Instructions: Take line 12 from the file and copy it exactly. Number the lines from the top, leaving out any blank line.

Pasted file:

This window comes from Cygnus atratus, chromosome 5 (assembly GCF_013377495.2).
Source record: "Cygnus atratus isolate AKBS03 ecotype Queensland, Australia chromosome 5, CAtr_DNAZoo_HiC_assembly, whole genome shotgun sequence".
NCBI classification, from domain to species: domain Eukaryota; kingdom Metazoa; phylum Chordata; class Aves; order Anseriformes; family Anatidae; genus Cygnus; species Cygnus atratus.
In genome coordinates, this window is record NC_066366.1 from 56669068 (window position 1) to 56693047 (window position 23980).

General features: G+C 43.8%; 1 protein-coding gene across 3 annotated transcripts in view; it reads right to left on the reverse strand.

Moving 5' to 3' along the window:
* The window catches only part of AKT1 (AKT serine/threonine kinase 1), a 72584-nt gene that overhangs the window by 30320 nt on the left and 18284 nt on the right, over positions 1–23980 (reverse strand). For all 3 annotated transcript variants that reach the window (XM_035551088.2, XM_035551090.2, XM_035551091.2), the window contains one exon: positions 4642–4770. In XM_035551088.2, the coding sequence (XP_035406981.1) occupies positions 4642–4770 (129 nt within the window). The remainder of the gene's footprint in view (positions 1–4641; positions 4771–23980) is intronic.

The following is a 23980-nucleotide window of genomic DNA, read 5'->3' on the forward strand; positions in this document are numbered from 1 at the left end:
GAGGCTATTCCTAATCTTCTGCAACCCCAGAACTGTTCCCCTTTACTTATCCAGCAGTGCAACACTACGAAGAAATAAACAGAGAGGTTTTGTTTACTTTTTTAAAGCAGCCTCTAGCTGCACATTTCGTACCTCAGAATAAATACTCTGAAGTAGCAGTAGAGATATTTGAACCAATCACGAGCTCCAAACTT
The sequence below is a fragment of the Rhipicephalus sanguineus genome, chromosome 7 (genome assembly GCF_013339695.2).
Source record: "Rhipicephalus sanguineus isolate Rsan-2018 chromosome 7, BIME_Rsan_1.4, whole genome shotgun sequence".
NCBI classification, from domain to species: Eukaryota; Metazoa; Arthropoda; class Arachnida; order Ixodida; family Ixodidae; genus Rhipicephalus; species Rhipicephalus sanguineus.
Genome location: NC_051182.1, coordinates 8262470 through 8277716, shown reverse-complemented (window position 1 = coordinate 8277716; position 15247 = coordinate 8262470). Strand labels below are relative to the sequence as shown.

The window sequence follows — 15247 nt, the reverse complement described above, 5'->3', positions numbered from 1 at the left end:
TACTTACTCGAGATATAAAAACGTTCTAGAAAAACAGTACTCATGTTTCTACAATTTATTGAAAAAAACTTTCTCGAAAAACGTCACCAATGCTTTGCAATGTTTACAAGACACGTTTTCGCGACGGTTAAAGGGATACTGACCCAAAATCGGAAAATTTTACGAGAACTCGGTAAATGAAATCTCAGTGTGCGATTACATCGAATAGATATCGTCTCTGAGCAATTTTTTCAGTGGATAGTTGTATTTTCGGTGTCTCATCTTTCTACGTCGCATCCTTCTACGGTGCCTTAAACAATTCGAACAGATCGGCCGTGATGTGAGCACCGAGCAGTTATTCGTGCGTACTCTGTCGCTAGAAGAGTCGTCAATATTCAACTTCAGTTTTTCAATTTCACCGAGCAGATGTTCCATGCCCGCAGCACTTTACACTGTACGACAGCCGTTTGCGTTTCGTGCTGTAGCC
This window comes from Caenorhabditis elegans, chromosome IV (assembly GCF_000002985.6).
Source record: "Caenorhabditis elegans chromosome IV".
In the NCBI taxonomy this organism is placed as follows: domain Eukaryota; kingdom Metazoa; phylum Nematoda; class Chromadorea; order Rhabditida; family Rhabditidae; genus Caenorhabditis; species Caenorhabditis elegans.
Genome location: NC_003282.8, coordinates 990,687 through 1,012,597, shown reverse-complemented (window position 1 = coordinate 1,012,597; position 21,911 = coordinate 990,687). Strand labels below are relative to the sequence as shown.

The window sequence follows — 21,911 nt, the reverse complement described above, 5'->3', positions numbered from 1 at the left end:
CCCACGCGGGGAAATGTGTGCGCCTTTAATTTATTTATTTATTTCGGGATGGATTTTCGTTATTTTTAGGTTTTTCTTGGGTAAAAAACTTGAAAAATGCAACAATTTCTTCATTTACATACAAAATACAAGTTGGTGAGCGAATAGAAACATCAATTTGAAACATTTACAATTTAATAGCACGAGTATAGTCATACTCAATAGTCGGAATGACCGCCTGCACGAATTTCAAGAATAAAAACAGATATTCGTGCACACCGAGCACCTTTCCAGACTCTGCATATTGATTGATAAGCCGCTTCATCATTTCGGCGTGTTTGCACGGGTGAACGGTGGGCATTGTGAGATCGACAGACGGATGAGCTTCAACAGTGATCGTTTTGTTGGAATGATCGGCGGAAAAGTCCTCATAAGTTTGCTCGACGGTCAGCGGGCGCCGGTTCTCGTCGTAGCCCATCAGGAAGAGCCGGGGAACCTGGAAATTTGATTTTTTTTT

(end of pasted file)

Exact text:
NCBI classification, from domain to species: Eukaryota; Metazoa; Arthropoda; class Arachnida; order Ixodida; family Ixodidae; genus Rhipicephalus; species Rhipicephalus sanguineus.